rehearing en banc, we must decide: (1) whether Soffar knowingly and voluntarily waived his Miranda rights; (2) whether Soffar invoked his right to remain silent; (3) whether Soffar invoked his right to counsel; and (4) whether Clawson's misleading statements about the availability of counsel invalidated Soffar's prior waiver of his rights.
In this pre-AEDPA case, we review the district court's legal conclusions de novo, and the state court's findings of fact for clear error. Crane v. Johnson, 178 F.3d 309, 312 (5th Cir. 1999). We must accord a presumption of correctness to all findings of fact if they are supported by the record. See 28 U.S.C. § 2254(d) (1994) (repealed 1996); Armstead v. Scott, 37 F.3d 202, 206 (5th Cir. 1994). We review mixed questions of law and fact de novo. Crane, 178 F.3d at 312. The ultimate voluntariness of statements elicited during a confession is such a mixed question. See Barnes v. Johnson, 160 F.3d 218, 222 (5th Cir. 1998); Lord v. Duckworth, 29 F.3d 1216, 1221-22 (7th Cir. 1994). Whether a suspect invoked his right to counsel is also a mixed question of law and fact. See United States v. de la Jara, 973 F.2d 746, 750 (9th Cir. 1992). However, we must apply substantial deference to the findings of fact made by the state court in the course of deciding such claims. Armstead, 37 F.3d at 206; Duckworth, 29 F.3d at 1222 (discussing presumption of correctness afforded to subsidiary questions informing the state court's legal conclusions).
Soffar received multiple Miranda warnings informing him of his rights during the course of his arrest and interrogation. If Soffar validly waived these rights, his subsequent statements are admissible. In order for a criminal suspect to validly waive his Miranda rights, two elements are necessary: (1) the relinquishment of the right must be "voluntary in the sense that it was the product of a free and deliberate choice"; and (2) the waiver must be made with "full awareness of the right being abandoned" and the consequences of doing so. Moran v. Burbine, 475 U.S. 412, 421, 106 S.Ct. 1135, 89 L.Ed.2d 410 (1986).
Despite receiving multiple Miranda warnings, Soffar continued to talk to the police, waiving his right to remain silent and his right to have an attorney present. First, shortly after Officer Raymond Willoughby arrested Soffar and read him his Miranda rights from a card, Soffar waived his Miranda rights by spontaneously volunteering incriminating statements about his involvement in the bowling alley murders. Next, after receiving Miranda warnings first from a magistrate and then from Clawson at the police station, Soffar stated that he understood his rights and waived them again by voluntarily telling the police about a potential accomplice, Latt Bloomfield. Finally, before Schultz began his interrogation of Soffar, he read Soffar his Miranda rights for the fourth time, and also warned Soffar that he could face the death penalty if convicted. Nonetheless, Soffar waived his rights and described the crime scene at the bowling alley to the police.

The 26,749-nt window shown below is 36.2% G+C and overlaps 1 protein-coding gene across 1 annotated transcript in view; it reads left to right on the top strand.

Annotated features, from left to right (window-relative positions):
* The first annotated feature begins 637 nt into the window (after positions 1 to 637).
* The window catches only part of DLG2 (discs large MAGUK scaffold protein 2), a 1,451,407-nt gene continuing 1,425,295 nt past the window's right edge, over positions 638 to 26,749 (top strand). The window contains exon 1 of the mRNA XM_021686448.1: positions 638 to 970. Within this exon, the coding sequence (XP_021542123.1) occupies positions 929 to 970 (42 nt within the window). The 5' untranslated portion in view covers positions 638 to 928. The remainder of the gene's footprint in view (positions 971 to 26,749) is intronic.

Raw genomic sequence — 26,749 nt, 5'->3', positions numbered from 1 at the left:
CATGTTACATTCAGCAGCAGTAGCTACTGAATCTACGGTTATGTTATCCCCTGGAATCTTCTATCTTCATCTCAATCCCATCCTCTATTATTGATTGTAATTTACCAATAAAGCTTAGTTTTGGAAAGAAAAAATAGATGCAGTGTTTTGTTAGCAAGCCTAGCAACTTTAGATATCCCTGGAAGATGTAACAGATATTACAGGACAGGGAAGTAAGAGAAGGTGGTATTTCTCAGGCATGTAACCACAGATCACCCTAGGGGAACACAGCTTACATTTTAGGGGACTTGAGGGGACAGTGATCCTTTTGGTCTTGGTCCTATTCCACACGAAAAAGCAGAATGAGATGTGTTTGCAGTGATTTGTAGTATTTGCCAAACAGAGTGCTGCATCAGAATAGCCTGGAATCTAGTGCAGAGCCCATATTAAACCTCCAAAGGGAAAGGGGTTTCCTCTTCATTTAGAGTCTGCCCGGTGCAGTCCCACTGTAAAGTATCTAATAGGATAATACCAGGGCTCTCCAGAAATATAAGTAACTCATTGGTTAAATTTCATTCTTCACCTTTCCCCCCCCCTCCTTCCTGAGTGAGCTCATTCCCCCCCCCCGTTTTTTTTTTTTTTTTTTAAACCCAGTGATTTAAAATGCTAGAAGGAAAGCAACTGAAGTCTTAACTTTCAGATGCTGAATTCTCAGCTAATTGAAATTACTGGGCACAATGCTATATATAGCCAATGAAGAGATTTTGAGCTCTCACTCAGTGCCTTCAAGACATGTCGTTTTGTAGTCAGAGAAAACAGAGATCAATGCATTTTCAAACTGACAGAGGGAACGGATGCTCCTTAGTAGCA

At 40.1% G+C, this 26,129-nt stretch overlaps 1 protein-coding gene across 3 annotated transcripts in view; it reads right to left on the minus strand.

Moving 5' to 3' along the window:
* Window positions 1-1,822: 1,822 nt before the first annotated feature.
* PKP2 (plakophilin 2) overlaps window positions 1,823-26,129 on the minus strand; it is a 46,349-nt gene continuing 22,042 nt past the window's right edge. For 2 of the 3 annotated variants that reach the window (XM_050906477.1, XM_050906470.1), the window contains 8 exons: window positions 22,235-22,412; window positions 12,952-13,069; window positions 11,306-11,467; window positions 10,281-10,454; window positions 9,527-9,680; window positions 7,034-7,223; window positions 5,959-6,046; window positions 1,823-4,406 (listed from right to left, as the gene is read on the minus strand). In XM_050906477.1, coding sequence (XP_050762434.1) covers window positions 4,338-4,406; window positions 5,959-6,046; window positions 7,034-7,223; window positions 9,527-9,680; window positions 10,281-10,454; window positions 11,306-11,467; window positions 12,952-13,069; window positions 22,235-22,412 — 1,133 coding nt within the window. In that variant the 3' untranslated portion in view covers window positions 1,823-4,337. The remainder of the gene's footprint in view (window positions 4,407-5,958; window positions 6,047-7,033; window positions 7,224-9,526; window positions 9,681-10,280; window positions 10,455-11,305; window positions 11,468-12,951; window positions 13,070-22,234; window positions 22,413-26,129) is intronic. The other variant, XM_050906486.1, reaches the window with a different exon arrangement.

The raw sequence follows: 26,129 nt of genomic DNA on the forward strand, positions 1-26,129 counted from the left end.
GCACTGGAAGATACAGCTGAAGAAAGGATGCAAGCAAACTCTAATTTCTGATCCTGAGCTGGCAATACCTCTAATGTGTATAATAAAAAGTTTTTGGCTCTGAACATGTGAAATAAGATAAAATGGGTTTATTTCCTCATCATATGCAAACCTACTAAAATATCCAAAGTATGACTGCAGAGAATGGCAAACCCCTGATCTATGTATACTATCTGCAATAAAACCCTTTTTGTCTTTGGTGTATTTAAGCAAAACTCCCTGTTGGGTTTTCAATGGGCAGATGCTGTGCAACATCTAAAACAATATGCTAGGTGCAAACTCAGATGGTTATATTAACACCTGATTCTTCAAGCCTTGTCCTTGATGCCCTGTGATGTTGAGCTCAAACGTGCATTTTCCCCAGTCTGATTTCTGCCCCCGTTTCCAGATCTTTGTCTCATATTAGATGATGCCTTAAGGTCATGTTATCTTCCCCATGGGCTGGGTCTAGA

It is clear that Soffar made these statements with full knowledge of the consequences. As described above, during the course of his interrogation, he was warned that he might face the death penalty if convicted, was given at least four Miranda warnings, including one set administered by a magistrate, and waived his Miranda rights at least three times. See Moran, 475 U.S. at 422-23, 106 S.Ct. 1135 ("Once
it is determined that [the suspect] . . . at all times knew he could stand mute and request a lawyer, and that he was aware of the state's intention to use his statements to secure a conviction, the analysis is complete and the waiver is valid as a matter of law.").
In addition, there is no evidence indicating that Soffar's waivers were not fully voluntary. Soffar himself instigated the discussion about the bowling alley murders following his arrest for an unrelated crime. He was not threatened or coerced by the police, and continuously volunteered information about the crime during his interrogation. Id at 421-22, 106 S.Ct. 1135 (holding statement voluntary in absence of psychological or physical pressure, and noting that it was suspect who spontaneously initiated first conversation). It is "self-evident that one who is told he is free to refuse to answer questions is in a curious posture to later complain that his answers were compelled." Colorado v. Spring, 479 U.S. 564, 576, 107 S.Ct. 851, 93 L.Ed.2d 954 (1987) (holding that suspect need not "know and understand every consequence of a waiver").
Once a suspect has waived his rights, the police are free to continue to question him. There is no requirement that a suspect be continually reminded of his Miranda rights following a valid waiver. United States v. Anthony, 474 F.2d 770, 774 (5th Cir. 1973); United States v. Taylor, 461 F.Supp. 210, 214 (S.D.N.Y. 1978); see also United States v. Weekley, 130 F.3d 747, 751 (6th Cir. 1997) (holding that "re-warning is not...